As world chess chief, Kirsan Ilyumzhinov rubbed shoulders with the reviled Muammar Qaddafi and Saddam Hussein and says aliens once abducted him, but it is his ties with the Syrian regime that finally landed him on a U.S. blacklist.
Two months ago, the colorful Russian business mogul was forced to temporarily transfer to his deputy most of his powers as president of the World Chess Federation (FIDE) for the last 20 years.
"These sanctions are a reward," he told AFP. "Not every person gets to be on a sanctions list."
Russian businessman mogul Kirsan Ilyumzhinov said he met Syrian President Bashar al-Assad in 2012 for a three-hour talk, during which Assad recalled his chess-playing days as a medical student in London (AFP Photo/Vasily Maximov)
Ilyumzhinov's contact with Syria's embattled President Bashar al-Assad is the latest in a series of scandals and oddities that have marked his tenure as FIDE head -- and threaten to shake his grip on the sport.
But the 53-year-old confirmed Buddhist -- who for 17 years headed Kalmykia, Russia's only Buddhist region -- appeared undaunted during an interview in his Moscow office, serving tea under the gaze of the Dalai Lama, whose portrait adorns the wall.
In November, the U.S. Treasury added Ilyumzhinov to a punitive list over Syria, accusing him of "materially assisting and acting for or on the behalf of" the Syrian government as well as the central bank and its governor.
Ilyumzhinov told AFP he has "very good relations" with the Syrian leadership, having regularly visited the country since the 1990s and hosted youth chess tournaments there.
He said he met Assad in 2012 for a three-hour talk during which the Syrian dictator recalled his chess-playing days as a medical student in London.
"I have friends in Libya, Syria, Iraq, France, the U.S., and I don't hide it," Ilyumzhinov said. "I plan to go to Damascus again to see what the situation is like."
The chess boss, who made a fortune in the banking and auto industries when the Soviet Union collapsed, said he would now seek the "small sum" of $50 billion in compensation from the United States for his addition to the blacklist.
He called the U.S. decision was a "jab at Russia" and his own prestige.
Chess with Qaddafi
Ilyumzhinov is a divisive and often unpopular figure in the chess world. He famously claimed he was kidnapped by aliens wearing yellow spacesuits in 1997. He says he is also in his "69th life" thanks to reincarnation, and "stretches his days out to 25 hours" thanks to meditation.
He has been harshly criticized by world champions Anatoly Karpov and Garry Kasparov, who ran against him in the 2010 and 2014 FIDE elections, respectively.
The chess chief has mixed with some of the world's most dubious leaders, including Assad, Hussein and Qaddafi, precisely as they were facing strong international opposition.
During NATO's bombing of Tripoli in June 2011, Ilyumzhinov travelled to the Libyan capital to play a highly-publicized chess match with Qaddafi, awarding him the title of "International Grandmaster".
"Qaddafi and I signed an agreement on chess programs in schools," Ilyumzhinov said. "What's wrong with that? I was impressed with him. Did you know he wrote poetry?"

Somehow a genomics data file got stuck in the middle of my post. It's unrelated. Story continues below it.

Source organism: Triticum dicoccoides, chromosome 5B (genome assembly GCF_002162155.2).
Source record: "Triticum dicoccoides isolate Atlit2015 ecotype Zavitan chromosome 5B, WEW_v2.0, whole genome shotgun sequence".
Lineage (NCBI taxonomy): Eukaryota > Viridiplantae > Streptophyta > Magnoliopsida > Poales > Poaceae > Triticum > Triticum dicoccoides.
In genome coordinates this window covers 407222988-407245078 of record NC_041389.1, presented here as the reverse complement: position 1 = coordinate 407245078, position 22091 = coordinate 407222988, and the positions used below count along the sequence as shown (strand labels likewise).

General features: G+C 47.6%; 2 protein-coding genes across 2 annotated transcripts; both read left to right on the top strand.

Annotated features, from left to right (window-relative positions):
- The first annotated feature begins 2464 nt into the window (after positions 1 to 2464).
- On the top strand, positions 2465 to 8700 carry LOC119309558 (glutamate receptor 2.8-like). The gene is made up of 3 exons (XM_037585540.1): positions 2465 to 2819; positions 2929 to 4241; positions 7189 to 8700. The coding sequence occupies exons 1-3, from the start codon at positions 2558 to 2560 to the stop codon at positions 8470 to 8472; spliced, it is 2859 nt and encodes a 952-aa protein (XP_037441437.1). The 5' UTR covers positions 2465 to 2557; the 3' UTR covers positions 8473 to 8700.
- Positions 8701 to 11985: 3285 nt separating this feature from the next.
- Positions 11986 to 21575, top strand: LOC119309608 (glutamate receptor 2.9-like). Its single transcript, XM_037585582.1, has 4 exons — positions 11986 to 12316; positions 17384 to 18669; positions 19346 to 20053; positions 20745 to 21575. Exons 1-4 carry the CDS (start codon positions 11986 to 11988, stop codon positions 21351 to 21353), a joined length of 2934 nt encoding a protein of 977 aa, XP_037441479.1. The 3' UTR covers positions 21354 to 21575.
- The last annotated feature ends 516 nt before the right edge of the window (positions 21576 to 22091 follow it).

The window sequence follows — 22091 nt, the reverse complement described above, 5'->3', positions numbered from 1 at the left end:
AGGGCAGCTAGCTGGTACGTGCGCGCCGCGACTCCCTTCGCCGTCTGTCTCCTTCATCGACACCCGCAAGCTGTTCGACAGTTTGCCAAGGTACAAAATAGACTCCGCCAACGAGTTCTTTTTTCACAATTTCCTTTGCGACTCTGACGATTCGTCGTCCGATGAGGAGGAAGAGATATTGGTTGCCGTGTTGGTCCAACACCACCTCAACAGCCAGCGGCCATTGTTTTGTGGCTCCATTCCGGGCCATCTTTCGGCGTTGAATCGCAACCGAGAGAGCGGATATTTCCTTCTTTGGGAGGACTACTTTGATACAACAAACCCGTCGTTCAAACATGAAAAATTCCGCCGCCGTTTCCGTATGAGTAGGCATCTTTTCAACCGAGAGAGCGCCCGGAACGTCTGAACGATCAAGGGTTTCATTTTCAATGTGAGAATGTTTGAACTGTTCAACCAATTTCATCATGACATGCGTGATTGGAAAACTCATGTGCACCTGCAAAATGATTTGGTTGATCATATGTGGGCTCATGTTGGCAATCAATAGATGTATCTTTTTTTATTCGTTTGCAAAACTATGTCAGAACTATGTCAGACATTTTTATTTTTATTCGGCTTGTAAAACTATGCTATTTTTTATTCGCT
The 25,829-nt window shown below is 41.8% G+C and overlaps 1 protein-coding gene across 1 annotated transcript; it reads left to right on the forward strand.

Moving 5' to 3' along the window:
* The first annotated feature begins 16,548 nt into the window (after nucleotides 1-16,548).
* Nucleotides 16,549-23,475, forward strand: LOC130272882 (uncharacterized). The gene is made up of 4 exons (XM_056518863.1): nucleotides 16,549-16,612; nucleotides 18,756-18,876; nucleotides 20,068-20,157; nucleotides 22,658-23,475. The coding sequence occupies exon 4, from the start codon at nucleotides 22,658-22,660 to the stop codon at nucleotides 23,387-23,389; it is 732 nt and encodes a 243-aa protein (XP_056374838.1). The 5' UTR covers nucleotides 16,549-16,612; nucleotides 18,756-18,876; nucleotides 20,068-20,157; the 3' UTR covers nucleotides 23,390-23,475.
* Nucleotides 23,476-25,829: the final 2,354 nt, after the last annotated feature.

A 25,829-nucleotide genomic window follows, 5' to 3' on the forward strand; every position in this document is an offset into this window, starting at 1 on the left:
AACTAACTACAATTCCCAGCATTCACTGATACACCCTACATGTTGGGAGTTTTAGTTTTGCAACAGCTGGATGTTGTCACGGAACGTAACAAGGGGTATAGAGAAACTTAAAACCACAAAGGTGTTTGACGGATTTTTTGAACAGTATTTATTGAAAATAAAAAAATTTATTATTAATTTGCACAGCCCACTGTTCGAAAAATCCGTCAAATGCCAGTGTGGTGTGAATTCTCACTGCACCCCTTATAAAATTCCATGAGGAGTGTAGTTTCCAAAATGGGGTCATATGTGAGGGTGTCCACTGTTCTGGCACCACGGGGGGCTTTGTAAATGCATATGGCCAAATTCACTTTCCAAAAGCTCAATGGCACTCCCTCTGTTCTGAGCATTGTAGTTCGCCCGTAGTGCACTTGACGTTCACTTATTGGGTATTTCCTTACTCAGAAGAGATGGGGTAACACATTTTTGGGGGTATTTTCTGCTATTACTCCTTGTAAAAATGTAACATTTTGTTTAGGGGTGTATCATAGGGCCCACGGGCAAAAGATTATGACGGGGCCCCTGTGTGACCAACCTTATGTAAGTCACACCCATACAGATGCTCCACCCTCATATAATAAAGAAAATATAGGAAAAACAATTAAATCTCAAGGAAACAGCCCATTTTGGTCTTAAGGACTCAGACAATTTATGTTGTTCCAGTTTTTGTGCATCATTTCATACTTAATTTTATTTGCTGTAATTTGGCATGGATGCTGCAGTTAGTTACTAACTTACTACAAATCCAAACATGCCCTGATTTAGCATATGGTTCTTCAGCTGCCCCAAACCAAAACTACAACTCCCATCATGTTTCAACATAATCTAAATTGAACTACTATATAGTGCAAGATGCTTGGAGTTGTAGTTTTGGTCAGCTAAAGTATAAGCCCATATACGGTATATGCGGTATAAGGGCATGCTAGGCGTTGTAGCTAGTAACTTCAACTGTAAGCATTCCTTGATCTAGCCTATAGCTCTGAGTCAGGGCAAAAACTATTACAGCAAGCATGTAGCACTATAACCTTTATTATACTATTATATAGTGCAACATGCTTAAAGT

Ilyumzhinov -- who was chess champion of Kalmykia at age 14 but never challenged the sport's greats -- boasts he spends his fortune on promoting chess and spirituality instead of buying yachts and mansions on the French Riviera.
He views himself as a messenger of peace, likening himself to UN Secretary General Ban Ki-moon.
"If you want peace, you have to interact," Ilyumzhinov said. "I believe everything must be resolved around a chessboard or through negotiation."
Ilyumzhinov denies he is a friend of President Vladimir Putin and claims he has not had close ties with the Russian government since resigning as head of Kalmykia in 2010.
"We're colleagues," he said of Putin. "I don't drink tea with him everyday."
Ilyumzhinov beat Kasparov in the 2014 FIDE elections by a 110-61 vote, condemning his opponent for basing his campaign on anti-Russian sentiment.
Kasparov -- a firm opponent of Putin's rule -- has meanwhile accused Ilyumzhinov of corruption and channelling FIDE money to Russian secret services, charges the FIDE president denied.
"Ilyumzhinov has lied consistently, constantly, since taking over FIDE 20 years ago," Kasparov said in a Facebook post last month. "U.S. and European sanctions have made it harder for the KGB (currently known as the FSB) to move money to its assets and FIDE has proven to be a useful conduit."
Turkish President Recep Tayyip Erdogan has also accused Ilyumzhinov of involvement in illegal oil trade with the Islamic State (IS) group in Syria, countering Russian allegations that his own family was importing oil from the jihadists.
The sanctions against Ilyumzhinov forbid U.S. individuals or entities from doing business with those on the blacklist, restricting their access to international financial networks.
Ilyumzhinov said FIDE would nonetheless declare 2016 the "Year of Chess" in the United States. He added he was also contemplating opening a pro-democracy foundation there.
"I don't consider that the U.S. is against me," Ilyumzhinov said. "I'm in favour of America. They gave me sanctions, I gave them 30 chess tournaments."